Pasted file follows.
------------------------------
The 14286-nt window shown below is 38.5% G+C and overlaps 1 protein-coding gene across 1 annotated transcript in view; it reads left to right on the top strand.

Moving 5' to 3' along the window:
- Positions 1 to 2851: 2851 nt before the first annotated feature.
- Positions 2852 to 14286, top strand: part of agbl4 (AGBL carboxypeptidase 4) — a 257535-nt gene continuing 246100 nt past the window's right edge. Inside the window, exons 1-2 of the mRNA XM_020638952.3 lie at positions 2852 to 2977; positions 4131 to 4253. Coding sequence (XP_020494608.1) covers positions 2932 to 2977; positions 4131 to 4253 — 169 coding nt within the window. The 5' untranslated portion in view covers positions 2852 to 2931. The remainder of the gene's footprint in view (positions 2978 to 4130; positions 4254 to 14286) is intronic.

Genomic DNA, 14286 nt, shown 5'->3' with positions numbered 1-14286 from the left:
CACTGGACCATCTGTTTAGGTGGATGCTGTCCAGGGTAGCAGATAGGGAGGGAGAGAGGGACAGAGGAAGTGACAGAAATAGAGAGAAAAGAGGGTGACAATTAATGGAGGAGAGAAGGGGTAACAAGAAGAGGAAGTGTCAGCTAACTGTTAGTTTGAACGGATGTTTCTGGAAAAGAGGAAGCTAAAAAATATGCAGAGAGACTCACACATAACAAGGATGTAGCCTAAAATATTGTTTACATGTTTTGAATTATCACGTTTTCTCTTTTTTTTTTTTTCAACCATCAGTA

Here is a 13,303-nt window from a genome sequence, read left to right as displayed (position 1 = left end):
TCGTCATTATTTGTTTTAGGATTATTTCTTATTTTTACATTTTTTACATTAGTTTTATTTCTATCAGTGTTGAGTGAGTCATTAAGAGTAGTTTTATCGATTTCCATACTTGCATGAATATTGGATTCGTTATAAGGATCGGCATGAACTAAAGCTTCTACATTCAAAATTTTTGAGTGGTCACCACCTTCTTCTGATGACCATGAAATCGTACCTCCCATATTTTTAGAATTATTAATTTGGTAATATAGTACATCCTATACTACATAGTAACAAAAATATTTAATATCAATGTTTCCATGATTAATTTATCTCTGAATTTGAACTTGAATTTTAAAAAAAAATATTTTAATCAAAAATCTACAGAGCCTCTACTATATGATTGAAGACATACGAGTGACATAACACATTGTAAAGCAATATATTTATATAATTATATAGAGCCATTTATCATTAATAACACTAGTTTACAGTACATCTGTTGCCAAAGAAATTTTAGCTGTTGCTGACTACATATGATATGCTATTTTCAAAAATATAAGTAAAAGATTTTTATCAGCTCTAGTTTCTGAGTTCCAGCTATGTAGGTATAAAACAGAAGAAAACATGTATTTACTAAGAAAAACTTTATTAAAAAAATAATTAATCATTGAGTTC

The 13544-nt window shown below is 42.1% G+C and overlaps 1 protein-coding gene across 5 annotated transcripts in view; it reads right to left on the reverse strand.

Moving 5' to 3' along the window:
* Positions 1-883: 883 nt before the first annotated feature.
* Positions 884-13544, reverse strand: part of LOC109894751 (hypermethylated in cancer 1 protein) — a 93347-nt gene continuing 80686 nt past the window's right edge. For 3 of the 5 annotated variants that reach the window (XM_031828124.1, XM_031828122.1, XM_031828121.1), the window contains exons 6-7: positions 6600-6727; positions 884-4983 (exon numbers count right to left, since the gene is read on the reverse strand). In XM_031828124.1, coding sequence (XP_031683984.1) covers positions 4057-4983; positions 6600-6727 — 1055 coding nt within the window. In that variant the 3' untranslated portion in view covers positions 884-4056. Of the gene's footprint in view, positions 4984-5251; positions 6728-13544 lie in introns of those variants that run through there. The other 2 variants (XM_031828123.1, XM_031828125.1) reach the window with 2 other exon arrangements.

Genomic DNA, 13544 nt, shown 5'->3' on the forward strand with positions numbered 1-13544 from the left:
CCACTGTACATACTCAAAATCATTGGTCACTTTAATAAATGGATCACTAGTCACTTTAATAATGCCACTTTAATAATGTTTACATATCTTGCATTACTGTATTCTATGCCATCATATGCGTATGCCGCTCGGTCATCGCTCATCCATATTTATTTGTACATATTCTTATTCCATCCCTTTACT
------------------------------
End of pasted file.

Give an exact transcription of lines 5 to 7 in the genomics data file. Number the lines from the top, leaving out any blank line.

Genomic DNA, 14286 nt, shown 5'->3' with positions numbered 1-14286 from the left:
CACTGGACCATCTGTTTAGGTGGATGCTGTCCAGGGTAGCAGATAGGGAGGGAGAGAGGGACAGAGGAAGTGACAGAAATAGAGAGAAAAGAGGGTGACAATTAATGGAGGAGAGAAGGGGTAACAAGAAGAGGAAGTGTCAGCTAACTGTTAGTTTGAACGGATGTTTCTGGAAAAGAGGAAGCTAAAAAATATGCAGAGAGACTCACACATAACAAGGATGTAGCCTAAAATATTGTTTACATGTTTTGAATTATCACGTTTTCTCTTTTTTTTTTTTTCAACCATCAGTA

Here is a 13,303-nt window from a genome sequence, read left to right as displayed (position 1 = left end):